I have been interacting with a few blogs and discussions the past few days concerning Kline’s doctrine of Creation and Covenant
Based upon Kline’s view of Covenant and Creation he seems to reformulate the essence of both by collapsing both into one as I mention in the comments on David Murray’s blog Head Heart Hand.
“Concerning the Prelapsarian Covenant and grace I would mention that it isn’t that grace needs to be qualified as goodness or kindness alone. It requires the unmerited aspect of goodness and kindness. God’s condescension was gracious in that it was unmerited and full of gifts that Adam never merited. That is what needs to be understood. And that has long been a Reformed understanding concerning Adam as a created being. The booklet does a good job explaining that. One of the problems in this matter is that the Covenant of Works is turned into a creational entity which characterizes the natural relationship between God and man. In this scheme human morality is, in its very essence, made a covenant of works. Grace is only operative where sin abounds. And that is just wrong. It is too narrow of a definition of grace which is something I have addressed many times. There is the narrow understanding of grace and a broader understanding depending on the context. The same is true for how we understand the Gospel.”
From the booklet….Merit and Moses
The [Klinean] republication view teaches that man was in covenant with God at the very moment of creation. This is an important shift from the traditional viewpoint. Ontological considerations demand that there be at least a logical distinction (rather than a chronological or historical sequence) between God’s creating man and his entering into covenant with him. The [Klinean] republication teaching now erases this confessional distinction (which is based upon the “great disproportion” between the Creator and creature), and thereby turns God’s providential work of establishing the covenant into an aspect of the work of creation. Thus, we may say that the two distinct acts have been conflated or collapsed into essentially one act in this new view. For all intents and purposes, the relationship between God and man is not first that of sovereign Creator over his finite creature, but is from the point of creation a relationship of “God-in-covenant-with-man.” For Professor Kline and those who have followed his lead in the republication position, it is improper to even consider man’s existence apart from covenant. Thus, man’s covenantal status seems to “trump” his creaturely status. Professor Kline makes this clear in Kingdom Prologue.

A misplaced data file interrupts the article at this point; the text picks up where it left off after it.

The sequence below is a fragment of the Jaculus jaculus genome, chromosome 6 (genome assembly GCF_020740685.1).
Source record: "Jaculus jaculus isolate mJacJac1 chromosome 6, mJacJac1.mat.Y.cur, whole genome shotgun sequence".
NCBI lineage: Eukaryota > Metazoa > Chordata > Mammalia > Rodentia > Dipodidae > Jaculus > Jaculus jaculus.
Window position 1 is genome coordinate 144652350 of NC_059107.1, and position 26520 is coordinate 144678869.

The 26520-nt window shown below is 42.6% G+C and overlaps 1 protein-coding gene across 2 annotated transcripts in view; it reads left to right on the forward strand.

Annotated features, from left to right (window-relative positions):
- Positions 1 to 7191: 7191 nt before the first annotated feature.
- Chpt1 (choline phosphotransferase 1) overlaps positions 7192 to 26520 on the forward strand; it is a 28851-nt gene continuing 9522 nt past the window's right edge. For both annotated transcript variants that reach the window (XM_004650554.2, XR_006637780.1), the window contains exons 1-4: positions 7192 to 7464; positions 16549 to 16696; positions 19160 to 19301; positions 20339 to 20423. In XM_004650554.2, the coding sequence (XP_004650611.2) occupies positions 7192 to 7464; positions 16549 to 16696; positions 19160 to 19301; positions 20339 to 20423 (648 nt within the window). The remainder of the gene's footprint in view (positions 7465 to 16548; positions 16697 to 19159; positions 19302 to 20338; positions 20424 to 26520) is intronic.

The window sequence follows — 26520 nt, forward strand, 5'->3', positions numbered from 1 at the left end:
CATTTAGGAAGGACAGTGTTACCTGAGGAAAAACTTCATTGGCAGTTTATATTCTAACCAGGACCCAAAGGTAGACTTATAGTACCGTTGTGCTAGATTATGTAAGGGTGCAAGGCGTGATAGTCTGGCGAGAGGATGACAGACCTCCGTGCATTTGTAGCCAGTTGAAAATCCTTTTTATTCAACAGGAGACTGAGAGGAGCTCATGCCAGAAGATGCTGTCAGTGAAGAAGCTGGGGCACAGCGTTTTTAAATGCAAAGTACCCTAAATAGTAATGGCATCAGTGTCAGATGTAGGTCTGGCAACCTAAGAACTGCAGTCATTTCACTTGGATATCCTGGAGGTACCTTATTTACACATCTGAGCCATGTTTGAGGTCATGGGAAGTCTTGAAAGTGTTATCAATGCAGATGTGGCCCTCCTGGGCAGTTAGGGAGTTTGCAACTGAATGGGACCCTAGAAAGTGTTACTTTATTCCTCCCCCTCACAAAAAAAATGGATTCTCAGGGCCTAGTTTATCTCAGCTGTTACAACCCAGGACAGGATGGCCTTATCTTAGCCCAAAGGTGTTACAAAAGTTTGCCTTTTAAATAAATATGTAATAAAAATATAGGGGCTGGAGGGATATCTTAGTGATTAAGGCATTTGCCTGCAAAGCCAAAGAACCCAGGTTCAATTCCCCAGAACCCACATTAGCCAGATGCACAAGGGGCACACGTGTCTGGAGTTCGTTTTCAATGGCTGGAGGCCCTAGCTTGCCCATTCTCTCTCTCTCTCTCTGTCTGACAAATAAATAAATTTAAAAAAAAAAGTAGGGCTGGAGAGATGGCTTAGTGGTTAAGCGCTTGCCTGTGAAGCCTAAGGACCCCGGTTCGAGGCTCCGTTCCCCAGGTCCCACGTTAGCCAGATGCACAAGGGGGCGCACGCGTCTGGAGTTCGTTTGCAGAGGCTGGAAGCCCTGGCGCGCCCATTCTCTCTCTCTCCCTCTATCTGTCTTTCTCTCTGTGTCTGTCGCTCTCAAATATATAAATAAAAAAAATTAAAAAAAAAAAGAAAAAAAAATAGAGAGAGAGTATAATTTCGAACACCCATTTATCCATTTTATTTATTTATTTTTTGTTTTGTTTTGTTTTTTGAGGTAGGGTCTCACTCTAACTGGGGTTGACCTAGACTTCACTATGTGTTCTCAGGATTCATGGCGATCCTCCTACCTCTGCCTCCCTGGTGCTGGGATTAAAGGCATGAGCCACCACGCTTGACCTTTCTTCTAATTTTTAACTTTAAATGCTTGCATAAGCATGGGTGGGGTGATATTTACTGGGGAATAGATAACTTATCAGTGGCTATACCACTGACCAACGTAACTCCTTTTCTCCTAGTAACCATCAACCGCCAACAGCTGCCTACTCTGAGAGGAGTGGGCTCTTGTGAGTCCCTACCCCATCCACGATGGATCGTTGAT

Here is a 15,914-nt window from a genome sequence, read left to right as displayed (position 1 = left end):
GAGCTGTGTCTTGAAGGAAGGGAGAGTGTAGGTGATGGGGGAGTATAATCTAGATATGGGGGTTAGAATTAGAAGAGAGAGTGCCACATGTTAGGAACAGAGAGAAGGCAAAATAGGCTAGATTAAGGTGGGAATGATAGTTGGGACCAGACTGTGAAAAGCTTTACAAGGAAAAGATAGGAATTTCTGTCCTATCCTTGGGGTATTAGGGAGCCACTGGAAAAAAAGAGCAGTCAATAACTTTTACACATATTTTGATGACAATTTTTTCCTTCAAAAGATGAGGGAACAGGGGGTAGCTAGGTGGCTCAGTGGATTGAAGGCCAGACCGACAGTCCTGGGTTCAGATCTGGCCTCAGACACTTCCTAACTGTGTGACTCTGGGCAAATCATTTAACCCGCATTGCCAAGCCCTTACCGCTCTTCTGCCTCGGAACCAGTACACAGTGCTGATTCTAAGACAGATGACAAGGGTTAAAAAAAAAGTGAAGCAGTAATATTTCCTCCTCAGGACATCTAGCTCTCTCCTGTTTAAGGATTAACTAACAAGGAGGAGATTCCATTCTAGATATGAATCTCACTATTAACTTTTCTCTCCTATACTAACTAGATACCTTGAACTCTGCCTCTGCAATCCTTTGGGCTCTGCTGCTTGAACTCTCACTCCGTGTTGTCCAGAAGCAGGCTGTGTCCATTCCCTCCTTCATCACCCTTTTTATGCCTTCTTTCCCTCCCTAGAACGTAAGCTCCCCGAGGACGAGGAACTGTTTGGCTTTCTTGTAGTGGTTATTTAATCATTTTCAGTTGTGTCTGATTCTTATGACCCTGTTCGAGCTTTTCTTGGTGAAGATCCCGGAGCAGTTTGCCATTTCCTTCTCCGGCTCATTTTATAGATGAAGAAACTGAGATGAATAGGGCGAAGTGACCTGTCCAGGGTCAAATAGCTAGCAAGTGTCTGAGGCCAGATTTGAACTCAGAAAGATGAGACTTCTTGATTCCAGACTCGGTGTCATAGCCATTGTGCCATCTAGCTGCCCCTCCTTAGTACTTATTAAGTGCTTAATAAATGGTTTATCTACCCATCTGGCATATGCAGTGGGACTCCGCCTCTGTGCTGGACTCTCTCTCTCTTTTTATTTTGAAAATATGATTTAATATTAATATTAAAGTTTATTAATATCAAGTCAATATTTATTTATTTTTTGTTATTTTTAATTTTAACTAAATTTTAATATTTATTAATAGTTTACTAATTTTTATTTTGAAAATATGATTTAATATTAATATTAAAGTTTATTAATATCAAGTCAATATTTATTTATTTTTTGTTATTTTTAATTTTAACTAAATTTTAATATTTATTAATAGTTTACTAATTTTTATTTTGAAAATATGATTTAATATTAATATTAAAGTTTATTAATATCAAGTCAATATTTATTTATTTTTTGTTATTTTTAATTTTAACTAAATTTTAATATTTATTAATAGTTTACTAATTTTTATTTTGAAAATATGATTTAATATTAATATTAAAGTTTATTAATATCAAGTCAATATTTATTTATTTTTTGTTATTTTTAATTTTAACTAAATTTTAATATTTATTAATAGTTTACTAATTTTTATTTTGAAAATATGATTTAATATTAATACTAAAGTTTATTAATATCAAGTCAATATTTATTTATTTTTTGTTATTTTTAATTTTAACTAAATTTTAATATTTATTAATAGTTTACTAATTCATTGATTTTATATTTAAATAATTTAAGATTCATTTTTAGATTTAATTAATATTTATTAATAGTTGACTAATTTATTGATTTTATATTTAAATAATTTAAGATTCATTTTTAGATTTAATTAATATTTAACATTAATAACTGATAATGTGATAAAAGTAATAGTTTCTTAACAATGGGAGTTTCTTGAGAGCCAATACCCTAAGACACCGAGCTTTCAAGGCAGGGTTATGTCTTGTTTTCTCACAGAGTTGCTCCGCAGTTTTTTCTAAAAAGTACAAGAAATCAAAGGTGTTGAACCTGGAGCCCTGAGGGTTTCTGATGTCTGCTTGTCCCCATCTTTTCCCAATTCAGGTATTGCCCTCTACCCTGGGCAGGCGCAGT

“Man’s creation as image of God meant, as we have seen, that the creating of the world was a covenant-making process. There was no original non-covenantal order of mere nature on which the covenant was superimposed. Covenantal commitments were given by the Creator in the very act of endowing the mancreature with the mantle of the divine likeness. …The situation never existed in which man’s future was contemplated or presented in terms of a static continuation of the original state of blessedness (Kingdom Prologue , p. 92).”
On a side issue David Murray’s review and summation are excellent.
Merit and Moses Pt. 4
Rev. Winzer makes this observation, “Further problems arise once this basic departure is discerned. One begins to see a metaphysical reworking of the categories of grace and justice in relation to the “covenant of nature.” Instead of a providential dispensation (see Shorter Catechism question 12), the covenant of works is turned into a creational entity which characterises the natural relationship between God and man. Human morality is, in its very essence, made a covenant of works. Grace is only operative where sin abounds.”